The preferred compounds of formula (Ia) are those wherein R1 is an alkyl radical such a methyl, ethyl, n-propyl, isopropyl, butyl, isobutyl, sec-butyl, tert-butyl, amyl, isoamyl, or n-hexyl radical, a cyclohexyl radical, or a benzyl or β-phenylethyl radical and R2 is a methyl or ethyl radical.

Particularly representative vanillic acid esters of formula (Ia) include:

Methyl 4-hydroxy-3-methoxybenzoate,

Ethyl 4-hydroxy-3-methoxybenzoate,

Isopropyl 4-hydroxy-3-methoxybenzoate,

n-Propyl 4-hydroxy-3-methoxybenzoate,

n-Butyl 4-hydroxy-3-methoxybenzoate,

Amyl 4-hydroxy-3-methoxybenzoate,

Isoamyl 4-hydroxy-3-methoxybenzoate,

n-Hexyl 4-hydroxy-3-methoxybenzoate,

Cyclohexyl 4-hydroxy-3-methoxybenzoate,

Benzyl 4-hydroxy-3-methoxybenzoate,

β-Phenylethyl 4-hydroxy-3-methoxybenzoate,

Methyl 4-hydroxy-3-ethoxybenzoate,

Ethyl 4-hydroxy-3-ethoxybenzoate,

Isopropyl 4-hydroxy-3-ethoxybenzoate,

n-Propyl 4-hydroxy-3-ethoxybenzoate,

n-Butyl 4-hydroxy-3-ethoxybenzoate,

Amyl 4-hydroxy-3-ethoxybenzoate,

Isoamyl 4-hydroxy-3-ethoxybenzoate,

n-Hexyl 4-hydroxy-3-ethoxybenzoate,

Cyclohexyl 4-hydroxy-3-ethoxybenzoate,

Benzyl 4-hydroxy-3-ethoxybenzoate,

β-Phenylethyl 4-hydroxy-3-ethoxybenzoate.

The compounds of formula (I) give off a most interesting strong scent of spiced or fruity vanilla which is very different from that of vanillin.

The subject compounds can be used as perfuming ingredients in perfume compositions or substrates and in perfumed products.

By the term "perfume compositions" are intended mixtures of ingredients such as solvents, solid or liquid supports, vehicles or carriers, fixatives, various scented compounds, and the like, into which the vanillic acid esters of formula (I) are incorporated. They are used to impart the desired fragrance in various types of finished products and articles of manufacture.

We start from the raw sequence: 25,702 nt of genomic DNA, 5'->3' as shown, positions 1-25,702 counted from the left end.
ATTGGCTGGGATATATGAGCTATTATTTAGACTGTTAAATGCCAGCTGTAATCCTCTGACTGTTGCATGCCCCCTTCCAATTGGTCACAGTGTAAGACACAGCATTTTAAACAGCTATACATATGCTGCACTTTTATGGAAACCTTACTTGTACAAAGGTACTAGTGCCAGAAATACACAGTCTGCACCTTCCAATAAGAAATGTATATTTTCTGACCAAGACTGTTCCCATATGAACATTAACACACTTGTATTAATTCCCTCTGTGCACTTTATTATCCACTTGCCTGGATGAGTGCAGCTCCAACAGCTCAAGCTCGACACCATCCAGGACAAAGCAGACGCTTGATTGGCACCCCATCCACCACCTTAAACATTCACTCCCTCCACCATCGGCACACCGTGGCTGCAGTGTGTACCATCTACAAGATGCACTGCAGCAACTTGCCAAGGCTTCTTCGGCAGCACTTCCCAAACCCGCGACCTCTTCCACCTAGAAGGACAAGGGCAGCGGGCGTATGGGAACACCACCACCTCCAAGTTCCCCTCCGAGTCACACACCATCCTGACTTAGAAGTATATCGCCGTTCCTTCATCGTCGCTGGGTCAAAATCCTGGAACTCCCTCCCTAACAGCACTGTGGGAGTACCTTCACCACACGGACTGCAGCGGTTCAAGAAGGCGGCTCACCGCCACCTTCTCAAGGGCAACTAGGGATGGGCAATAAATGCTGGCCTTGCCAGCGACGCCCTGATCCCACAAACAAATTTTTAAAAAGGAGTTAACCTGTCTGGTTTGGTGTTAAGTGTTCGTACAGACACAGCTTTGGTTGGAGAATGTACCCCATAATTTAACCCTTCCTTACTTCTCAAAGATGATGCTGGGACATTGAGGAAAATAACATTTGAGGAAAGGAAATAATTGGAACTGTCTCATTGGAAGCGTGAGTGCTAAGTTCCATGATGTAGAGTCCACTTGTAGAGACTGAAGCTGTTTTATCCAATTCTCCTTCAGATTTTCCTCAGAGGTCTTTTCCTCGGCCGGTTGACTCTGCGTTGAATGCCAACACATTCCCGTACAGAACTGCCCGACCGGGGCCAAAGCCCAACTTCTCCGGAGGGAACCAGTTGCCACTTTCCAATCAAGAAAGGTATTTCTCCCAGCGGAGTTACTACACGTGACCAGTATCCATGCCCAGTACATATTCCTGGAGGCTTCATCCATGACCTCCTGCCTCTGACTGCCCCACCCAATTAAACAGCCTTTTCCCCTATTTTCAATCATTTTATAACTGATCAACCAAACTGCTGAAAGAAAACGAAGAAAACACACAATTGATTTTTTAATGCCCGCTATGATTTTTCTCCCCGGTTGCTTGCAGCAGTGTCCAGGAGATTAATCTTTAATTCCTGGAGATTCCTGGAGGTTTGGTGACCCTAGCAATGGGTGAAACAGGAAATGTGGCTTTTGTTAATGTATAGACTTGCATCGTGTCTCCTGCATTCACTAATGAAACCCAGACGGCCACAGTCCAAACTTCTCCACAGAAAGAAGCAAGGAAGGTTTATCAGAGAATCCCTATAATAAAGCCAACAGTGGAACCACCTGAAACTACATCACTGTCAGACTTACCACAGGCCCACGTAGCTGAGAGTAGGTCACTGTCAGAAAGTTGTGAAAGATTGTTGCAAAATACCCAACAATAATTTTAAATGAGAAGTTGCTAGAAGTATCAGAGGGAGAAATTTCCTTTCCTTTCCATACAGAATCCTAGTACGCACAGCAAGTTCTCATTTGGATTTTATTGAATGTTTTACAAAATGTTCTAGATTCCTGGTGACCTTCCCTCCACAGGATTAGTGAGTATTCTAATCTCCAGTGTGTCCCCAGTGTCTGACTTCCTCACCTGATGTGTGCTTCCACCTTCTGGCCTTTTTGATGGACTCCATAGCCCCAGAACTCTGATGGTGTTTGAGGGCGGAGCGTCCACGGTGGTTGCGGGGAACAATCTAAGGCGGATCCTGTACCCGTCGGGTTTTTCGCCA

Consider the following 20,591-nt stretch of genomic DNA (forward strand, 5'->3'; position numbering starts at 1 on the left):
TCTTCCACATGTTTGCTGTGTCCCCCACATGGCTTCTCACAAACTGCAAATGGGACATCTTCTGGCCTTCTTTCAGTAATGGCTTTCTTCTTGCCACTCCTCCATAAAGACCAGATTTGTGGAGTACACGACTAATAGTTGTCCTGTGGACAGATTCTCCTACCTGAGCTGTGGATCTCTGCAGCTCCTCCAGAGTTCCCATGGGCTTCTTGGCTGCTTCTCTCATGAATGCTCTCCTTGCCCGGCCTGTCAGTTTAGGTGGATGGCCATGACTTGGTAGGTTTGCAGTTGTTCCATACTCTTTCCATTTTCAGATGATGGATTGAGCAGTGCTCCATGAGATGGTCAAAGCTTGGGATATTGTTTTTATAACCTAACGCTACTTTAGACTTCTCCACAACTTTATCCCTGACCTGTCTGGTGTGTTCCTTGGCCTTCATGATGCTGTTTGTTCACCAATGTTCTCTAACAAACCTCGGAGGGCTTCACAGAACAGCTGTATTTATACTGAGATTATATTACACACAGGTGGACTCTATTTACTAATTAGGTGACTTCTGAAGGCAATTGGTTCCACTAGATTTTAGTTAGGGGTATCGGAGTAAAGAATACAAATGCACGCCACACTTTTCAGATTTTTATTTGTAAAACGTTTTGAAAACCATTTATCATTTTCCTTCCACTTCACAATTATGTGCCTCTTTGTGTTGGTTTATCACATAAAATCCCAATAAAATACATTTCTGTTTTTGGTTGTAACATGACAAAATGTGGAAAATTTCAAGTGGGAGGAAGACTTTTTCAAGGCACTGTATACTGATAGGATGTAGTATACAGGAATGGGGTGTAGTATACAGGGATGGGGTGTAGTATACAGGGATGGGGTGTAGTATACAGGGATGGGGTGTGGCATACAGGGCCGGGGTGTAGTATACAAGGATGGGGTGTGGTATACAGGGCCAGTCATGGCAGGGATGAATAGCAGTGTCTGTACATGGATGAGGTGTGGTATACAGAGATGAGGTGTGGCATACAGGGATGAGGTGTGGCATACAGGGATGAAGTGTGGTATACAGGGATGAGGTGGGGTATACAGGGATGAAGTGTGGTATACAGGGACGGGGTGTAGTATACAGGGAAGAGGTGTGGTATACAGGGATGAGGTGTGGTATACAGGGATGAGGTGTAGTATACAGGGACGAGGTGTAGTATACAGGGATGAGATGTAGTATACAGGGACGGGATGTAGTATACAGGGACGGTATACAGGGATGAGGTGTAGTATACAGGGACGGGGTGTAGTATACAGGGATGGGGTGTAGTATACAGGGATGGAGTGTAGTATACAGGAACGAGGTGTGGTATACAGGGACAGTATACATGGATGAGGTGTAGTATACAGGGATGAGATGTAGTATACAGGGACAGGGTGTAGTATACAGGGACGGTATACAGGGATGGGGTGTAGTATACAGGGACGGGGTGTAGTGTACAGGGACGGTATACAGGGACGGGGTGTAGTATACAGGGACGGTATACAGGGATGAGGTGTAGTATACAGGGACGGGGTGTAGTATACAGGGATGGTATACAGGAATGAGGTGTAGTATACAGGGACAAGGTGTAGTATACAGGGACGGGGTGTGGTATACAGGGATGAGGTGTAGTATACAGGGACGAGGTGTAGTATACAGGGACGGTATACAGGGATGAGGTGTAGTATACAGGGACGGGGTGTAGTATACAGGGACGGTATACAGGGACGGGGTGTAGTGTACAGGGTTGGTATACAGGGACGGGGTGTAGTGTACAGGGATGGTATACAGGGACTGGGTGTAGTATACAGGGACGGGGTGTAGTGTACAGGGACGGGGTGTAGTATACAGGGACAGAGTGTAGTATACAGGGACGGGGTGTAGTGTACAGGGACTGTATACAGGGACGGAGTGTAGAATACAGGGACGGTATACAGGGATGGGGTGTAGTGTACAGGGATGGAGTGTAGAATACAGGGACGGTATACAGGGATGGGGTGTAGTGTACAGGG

Perfume bases constitute preferred examples of perfume compositions in which the vanillic acid esters of formula (I) are advantageously formulated.

Toilet waters, cosmetics, after-shave lotions, shaving preparations, perfumes, soaps, cleansing and cold creams, bath or shower gels, or deodorizing or antiperspirant products in the form of sticks or lotions, skin powders, makeups, are examples of finished substances or products to which the vanillic acid esters of formula (I) add their original note.

They can also be used in shampoos and any type of haircare and skincare products.

They are also suitable for room deodorizers, or any cleaning material.

Another example of compositions into which the subject compounds are advantageously introduced is the usual detergent compositions. These compositions generally comprise the following ingredients: anionic, cationic or amphoteric surfactants, bleaches, optical brighteners, various fillers, and antiredeposition agents. The nature of these components is not critical and the vanillic acid esters of formula (I) can be added to any type of detergent composition. They can be introduced into fabric softeners, usually nonwoven, for use in dryers.